McCain Was For Withdrawal Before He Was Against It
Thanks to the AB reader who told us about The Madness of McCain by Justin Raimondo who notes a Ron Paul style speech made by a younger John McCain:
The fundamental question is: What is the United States’ interest in Lebanon? It is said we are there to keep the peace. I ask, what peace? It is said we are there to aid the government. I ask, what government? It is said we are there to stabilize the region. I ask, how can the U.S. presence stabilize the region?… The longer we stay in Lebanon, the harder it will be for us to leave. We will be trapped by the case we make for having our troops there in the first place. What can we expect if we withdraw from Lebanon? The same as will happen if we stay. I acknowledge that the level of fighting will increase if we leave. I regretfully acknowledge that many innocent civilians will be hurt. But I firmly believe this will happen in any event.
Justin then suggests we replace “Lebanon” with “Iraq”. McCain also noted in 1990:
If you get involved in a major ground war in the Saudi desert, I think support will erode significantly. Nor should it be supported. We cannot even contemplate, in my view, trading American blood for Iraqi blood.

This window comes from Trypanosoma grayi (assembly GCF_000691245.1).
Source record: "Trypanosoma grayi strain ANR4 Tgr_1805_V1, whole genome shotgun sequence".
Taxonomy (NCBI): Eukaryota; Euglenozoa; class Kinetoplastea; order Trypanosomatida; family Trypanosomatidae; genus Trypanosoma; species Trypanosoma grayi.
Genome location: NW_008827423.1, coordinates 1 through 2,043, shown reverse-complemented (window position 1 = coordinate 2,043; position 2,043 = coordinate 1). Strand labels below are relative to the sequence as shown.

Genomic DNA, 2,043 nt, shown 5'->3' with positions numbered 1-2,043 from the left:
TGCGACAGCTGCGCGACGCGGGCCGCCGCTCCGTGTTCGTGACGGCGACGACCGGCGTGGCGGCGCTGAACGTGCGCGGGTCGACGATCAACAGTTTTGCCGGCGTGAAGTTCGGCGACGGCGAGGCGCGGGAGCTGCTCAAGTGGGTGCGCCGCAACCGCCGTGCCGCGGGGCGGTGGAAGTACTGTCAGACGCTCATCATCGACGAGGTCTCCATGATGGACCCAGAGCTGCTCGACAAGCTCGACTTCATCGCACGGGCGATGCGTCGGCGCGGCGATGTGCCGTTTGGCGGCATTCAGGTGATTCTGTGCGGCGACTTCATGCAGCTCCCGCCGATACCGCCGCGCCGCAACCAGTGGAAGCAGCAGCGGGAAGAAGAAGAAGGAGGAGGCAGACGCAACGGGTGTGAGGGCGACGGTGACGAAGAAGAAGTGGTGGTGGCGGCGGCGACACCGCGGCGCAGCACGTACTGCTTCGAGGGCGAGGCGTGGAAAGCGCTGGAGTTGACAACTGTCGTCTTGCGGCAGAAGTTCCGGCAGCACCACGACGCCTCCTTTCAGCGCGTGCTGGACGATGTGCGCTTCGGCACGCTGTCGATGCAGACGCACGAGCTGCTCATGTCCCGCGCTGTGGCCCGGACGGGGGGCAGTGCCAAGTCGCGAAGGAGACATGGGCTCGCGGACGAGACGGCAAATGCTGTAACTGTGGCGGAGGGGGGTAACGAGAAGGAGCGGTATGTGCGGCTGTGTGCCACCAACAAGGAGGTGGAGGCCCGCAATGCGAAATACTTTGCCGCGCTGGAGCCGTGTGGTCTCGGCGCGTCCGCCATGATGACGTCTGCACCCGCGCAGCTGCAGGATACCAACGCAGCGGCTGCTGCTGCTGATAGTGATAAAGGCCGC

Justin documents how McCain’s view on intervention have evolved and offers this explanation:
But what seems to account for his evolution from realism to hopped-up interventionism is nothing more than sheer ambition. This was the case in 1983, when he defied the Reagan administration over sending U.S. soldiers to die at the hands of a Beirut suicide bomber, and in 1999, when the cry went up to take on Slobodan Milosevic. He was positioning himself against his own party, while staking out a distinctive stance independent of the Democrats. It was, in short, an instance of a presidential candidate maneuvering himself to increase his appeal to the electorate – and, most importantly, the media … McCain’s reasoning is circular: according to him, our government’s edicts must be obeyed because they are, by definition, non-negotiable—even by Americans. A certain course, once taken, must be pursued to the bitter end, even if it acts against our long-term interests. McCain’s worldview, which admits no possibility of error, is undiluted hubris.
Justin continues his discussion as to why McCain is not fit to be our commander in chief. Yes, this is published in the American Conservative but I think it is a very compelling argument.